Pickett 61 Student Simplex Slide Rule

This one-sided five-inch white plastic rule has a plastic indicator attached as a bracket (i.e., there is no back). The base has K, A, D, and L scales, with B, CI, and C scales on the slide. The left end of the slide is marked: MODEL 61, and the right side has the Pickett triangular logo in white, which was chiefly used between 1950 and 1958. The number 38 is printed above the logo.
The rule slides into a black synthetic leather stitched case, which fits in an orange and black paper box. A Pickett triangular logo with block print and inside a circle appears on the box. This form of logo was used between 1962 and 1964. The logo and the plastic material used in the rule suggest the instrument was made in the 1960s.
The ends of the box are marked: PLASTIC TRAINER SLIDE RULE; NO. 61 (/) $1.95; FINEST QUALITY ENGRAVED (/) 5" SLIDE RULE. The top and bottom of the box describe the instrument as a STUDENT SLIDE RULE. It came with a pamphlet, "How to Use Basic Slide Rules in 3 Easy Steps" (1991.0445.02.01). Students were permitted to trade this rule in toward the purchase of a Pickett all-metal rule.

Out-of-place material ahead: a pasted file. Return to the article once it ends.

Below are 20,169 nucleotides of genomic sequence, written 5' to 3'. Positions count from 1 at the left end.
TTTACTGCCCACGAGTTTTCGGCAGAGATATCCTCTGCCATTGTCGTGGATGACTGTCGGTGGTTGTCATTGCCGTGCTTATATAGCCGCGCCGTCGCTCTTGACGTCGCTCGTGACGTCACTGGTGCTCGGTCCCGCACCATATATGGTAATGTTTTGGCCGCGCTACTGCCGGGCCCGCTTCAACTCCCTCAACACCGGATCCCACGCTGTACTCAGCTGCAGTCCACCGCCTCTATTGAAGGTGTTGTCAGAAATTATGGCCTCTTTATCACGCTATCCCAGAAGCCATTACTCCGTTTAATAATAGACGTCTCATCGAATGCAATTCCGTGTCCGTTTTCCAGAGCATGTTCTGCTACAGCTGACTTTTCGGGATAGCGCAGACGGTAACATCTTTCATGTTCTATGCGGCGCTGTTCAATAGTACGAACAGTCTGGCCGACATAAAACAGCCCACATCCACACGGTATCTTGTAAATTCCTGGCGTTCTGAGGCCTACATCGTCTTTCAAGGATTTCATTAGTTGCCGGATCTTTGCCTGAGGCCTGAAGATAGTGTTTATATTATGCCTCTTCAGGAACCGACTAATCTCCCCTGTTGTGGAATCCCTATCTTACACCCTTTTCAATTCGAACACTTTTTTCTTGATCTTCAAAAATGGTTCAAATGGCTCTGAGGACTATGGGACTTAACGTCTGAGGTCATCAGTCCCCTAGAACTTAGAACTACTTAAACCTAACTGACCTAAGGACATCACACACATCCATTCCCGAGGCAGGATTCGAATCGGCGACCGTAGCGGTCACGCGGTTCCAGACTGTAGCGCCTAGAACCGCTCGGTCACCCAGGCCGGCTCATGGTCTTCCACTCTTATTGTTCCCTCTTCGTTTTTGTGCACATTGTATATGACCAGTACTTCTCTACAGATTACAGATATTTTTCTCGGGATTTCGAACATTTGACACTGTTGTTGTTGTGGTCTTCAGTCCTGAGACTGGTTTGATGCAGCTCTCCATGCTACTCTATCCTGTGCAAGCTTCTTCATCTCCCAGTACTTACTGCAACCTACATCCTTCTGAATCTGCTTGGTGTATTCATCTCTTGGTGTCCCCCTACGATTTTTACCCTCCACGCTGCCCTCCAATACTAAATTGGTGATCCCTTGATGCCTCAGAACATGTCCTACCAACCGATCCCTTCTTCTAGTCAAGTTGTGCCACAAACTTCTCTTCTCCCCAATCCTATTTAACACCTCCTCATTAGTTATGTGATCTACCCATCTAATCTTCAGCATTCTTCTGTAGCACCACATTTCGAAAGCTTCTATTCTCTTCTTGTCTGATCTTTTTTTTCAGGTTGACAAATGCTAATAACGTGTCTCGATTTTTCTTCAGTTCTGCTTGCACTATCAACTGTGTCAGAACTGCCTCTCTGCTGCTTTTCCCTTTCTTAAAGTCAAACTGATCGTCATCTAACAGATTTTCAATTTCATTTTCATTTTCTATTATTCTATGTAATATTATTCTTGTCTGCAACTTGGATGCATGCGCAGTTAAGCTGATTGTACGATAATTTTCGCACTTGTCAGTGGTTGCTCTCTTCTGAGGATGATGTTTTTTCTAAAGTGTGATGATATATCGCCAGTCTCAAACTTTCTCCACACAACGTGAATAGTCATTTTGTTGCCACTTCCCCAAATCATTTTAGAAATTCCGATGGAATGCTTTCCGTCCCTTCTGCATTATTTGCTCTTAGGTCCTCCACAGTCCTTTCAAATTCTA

Argentine-born electrical and mechanical engineer Richard R. Lombardi used this slide rule and donated it to the Smithsonian. A price tag on the box and a receipt for the object indicates he paid $1.56; the receipt is dated 1971, although the trade-in certificate also included with the rule expired in 1966. Company marks on the pamphlet indicate it was printed after 1964.
Reference: Peter M. Hopp, "Scales and Gauge Points," in Slide Rules: Their History, Models, and Makers (Mendham, N.J.: Astragal Press, 1999), 285–287.
Currently not on view
date purchased
Pickett Industries
place made
United States: California, Santa Barbara
Physical Description
plastic (overall material)
paper (case material)
overall: 1.7 cm x 22.3 cm x 7.5 cm; 21/32 in x 8 25/32 in x 2 15/16 in
ID Number
accession number
catalog number
Credit Line
Gift of Richard R. Lombardi
Rule, Calculating
See more items in
Medicine and Science: Mathematics
Science & Mathematics
Slide Rules
Data Source
National Museum of American History, Kenneth E. Behring Center


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